Economic freedom principles are those that allow the market to work in the most free or natural way, harnessing the forces of supply and demand with the least amount of government interference. Economic freedom allows individuals and companies to exchange freely with each other in relatively free markets, with healthy competition, providing consumers with the greatest amount of choice and value.
When free markets operate well, government has a limited and accountable role, most significantly upholding the rule of law, which protects individual property rights and ensures that contracts are upheld.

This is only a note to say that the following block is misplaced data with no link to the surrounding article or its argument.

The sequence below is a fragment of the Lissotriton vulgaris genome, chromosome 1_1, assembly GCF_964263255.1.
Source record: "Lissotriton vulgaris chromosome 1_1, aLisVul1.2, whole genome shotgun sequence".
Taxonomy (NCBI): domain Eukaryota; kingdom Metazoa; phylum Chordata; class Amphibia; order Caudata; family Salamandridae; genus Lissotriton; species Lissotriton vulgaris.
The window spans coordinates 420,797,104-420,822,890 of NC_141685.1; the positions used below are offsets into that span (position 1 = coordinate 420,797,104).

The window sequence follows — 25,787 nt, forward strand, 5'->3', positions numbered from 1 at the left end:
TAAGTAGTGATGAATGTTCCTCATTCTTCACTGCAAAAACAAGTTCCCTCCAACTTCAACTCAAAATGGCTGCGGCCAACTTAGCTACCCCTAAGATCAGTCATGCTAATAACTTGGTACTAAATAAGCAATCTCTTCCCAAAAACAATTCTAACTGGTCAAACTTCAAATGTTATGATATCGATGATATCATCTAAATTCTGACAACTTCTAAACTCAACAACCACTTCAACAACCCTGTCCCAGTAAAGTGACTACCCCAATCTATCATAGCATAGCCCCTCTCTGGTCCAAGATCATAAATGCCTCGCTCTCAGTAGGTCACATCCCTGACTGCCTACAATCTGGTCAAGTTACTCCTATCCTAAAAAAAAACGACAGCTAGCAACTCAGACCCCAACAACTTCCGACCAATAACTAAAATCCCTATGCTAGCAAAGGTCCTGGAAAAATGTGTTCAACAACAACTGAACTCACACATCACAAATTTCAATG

Economic freedom is rigorously measured. Grassroot Institute of Hawaii, in fact, is among co-publishers of the annual publication Economic Freedom of North America, the leading index of economic freedom sponsored by the Fraser Institute, based in Canada. Our research is peer reviewed, cited in over 200 academic journal articles and policy reports, and based on more than 33 years of time-series analysis at the national and subnational levels of Canadian, U.S. and Mexican states. This is correlated with our companion project, the Economic Freedom of the World Index, covering all nations for which there is rigorous data.
The research shows that wherever in the world economic freedom principles are implemented, the economy flourishes and all segments of society, the wealthy and the poor, are better off in terms of economic and human rights.